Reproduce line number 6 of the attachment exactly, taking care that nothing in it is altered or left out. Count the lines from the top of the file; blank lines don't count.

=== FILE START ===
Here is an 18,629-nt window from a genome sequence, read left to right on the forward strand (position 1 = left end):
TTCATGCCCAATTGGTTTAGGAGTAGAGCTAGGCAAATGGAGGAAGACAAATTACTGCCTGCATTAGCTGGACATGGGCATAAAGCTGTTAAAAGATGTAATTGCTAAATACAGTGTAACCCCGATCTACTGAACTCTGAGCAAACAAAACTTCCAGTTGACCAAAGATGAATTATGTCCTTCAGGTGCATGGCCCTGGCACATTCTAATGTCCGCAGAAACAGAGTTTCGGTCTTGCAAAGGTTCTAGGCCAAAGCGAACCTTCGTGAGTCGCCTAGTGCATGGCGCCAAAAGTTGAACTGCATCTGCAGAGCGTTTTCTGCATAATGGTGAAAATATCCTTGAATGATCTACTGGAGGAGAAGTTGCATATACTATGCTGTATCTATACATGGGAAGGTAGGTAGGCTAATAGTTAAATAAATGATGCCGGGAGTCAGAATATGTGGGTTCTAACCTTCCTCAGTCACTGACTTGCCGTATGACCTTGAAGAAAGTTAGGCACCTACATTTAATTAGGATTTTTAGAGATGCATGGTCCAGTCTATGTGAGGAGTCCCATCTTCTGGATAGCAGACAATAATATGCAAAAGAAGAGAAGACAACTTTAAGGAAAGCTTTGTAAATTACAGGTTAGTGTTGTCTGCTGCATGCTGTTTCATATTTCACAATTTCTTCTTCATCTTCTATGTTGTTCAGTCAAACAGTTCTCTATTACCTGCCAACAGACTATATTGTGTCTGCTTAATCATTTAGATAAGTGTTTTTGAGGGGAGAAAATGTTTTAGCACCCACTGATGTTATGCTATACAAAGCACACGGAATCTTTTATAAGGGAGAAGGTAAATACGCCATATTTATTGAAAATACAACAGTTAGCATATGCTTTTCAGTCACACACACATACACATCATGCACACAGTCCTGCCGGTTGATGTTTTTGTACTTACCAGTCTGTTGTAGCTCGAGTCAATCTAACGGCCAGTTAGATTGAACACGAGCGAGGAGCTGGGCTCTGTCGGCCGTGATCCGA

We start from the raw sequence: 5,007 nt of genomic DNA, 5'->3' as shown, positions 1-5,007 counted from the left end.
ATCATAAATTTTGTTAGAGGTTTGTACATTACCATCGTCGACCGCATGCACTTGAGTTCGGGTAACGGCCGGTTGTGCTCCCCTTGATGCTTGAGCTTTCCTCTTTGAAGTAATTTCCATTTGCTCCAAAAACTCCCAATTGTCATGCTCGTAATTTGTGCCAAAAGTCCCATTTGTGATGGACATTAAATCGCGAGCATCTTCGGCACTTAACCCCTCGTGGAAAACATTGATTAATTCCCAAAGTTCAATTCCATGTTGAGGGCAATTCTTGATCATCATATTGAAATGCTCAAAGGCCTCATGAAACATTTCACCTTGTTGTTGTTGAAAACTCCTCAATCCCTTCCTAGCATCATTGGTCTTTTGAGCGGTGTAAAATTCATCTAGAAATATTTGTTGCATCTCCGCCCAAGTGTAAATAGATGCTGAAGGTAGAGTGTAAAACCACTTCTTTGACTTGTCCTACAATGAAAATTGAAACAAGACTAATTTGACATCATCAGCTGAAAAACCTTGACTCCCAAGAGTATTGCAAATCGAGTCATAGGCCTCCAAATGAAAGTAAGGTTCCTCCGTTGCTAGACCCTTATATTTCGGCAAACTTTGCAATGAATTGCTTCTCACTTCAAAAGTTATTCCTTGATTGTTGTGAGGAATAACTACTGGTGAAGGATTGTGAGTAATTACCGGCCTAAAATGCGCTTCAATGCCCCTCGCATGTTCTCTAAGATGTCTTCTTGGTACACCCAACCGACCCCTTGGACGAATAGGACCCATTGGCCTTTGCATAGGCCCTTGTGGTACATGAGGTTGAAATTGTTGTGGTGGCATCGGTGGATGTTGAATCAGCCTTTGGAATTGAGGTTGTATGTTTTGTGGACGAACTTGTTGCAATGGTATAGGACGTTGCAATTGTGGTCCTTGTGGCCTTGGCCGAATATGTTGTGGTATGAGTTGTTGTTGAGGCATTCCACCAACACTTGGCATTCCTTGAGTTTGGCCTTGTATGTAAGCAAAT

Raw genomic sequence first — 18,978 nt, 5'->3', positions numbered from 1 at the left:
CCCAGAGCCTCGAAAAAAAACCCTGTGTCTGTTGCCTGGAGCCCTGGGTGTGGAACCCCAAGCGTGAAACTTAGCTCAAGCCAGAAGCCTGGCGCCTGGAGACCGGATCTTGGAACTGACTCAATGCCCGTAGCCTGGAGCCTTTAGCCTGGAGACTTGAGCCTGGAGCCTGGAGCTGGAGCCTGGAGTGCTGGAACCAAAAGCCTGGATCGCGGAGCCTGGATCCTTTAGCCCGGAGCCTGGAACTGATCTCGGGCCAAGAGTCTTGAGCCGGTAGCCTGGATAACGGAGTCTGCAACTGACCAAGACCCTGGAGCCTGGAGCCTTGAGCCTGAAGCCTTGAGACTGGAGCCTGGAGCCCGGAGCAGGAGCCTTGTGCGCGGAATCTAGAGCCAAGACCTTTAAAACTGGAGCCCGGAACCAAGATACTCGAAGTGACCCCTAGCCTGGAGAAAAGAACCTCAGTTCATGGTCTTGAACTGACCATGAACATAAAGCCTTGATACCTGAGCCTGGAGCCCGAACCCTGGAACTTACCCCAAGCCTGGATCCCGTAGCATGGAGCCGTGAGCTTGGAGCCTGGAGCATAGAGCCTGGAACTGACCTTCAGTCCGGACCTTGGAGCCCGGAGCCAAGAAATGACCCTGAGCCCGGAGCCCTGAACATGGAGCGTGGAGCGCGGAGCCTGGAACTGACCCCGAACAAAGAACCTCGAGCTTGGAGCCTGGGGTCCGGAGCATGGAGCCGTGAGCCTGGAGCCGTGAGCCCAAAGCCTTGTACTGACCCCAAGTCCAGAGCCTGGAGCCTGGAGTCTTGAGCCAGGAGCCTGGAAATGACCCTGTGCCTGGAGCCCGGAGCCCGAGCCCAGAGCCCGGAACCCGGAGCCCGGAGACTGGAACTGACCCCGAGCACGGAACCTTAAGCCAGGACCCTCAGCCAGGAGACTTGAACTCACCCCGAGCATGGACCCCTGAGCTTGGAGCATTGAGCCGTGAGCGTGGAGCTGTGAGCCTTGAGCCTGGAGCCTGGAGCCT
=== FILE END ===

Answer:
CCCAGAGCCTCGAAAAAAAACCCTGTGTCTGTTGCCTGGAGCCCTGGGTGTGGAACCCCAAGCGTGAAACTTAGCTCAAGCCAGAAGCCTGGCGCCTGGAGACCGGATCTTGGAACTGACTCAATGCCCGTAGCCTGGAGCCTTTAGCCTGGAGACTTGAGCCTGGAGCCTGGAGCTGGAGCCTGGAGTGCTGGAACCAAAAGCCTGGATCGCGGAGCCTGGATCCTTTAGCCCGGAGCCTGGAACTGATCTCGGGCCAAGAGTCTTGAGCCGGTAGCCTGGATAACGGAGTCTGCAACTGACCAAGACCCTGGAGCCTGGAGCCTTGAGCCTGAAGCCTTGAGACTGGAGCCTGGAGCCCGGAGCAGGAGCCTTGTGCGCGGAATCTAGAGCCAAGACCTTTAAAACTGGAGCCCGGAACCAAGATACTCGAAGTGACCCCTAGCCTGGAGAAAAGAACCTCAGTTCATGGTCTTGAACTGACCATGAACATAAAGCCTTGATACCTGAGCCTGGAGCCCGAACCCTGGAACTTACCCCAAGCCTGGATCCCGTAGCATGGAGCCGTGAGCTTGGAGCCTGGAGCATAGAGCCTGGAACTGACCTTCAGTCCGGACCTTGGAGCCCGGAGCCAAGAAATGACCCTGAGCCCGGAGCCCTGAACATGGAGCGTGGAGCGCGGAGCCTGGAACTGACCCCGAACAAAGAACCTCGAGCTTGGAGCCTGGGGTCCGGAGCATGGAGCCGTGAGCCTGGAGCCGTGAGCCCAAAGCCTTGTACTGACCCCAAGTCCAGAGCCTGGAGCCTGGAGTCTTGAGCCAGGAGCCTGGAAATGACCCTGTGCCTGGAGCCCGGAGCCCGAGCCCAGAGCCCGGAACCCGGAGCCCGGAGACTGGAACTGACCCCGAGCACGGAACCTTAAGCCAGGACCCTCAGCCAGGAGACTTGAACTCACCCCGAGCATGGACCCCTGAGCTTGGAGCATTGAGCCGTGAGCGTGGAGCTGTGAGCCTTGAGCCTGGAGCCTGGAGCCT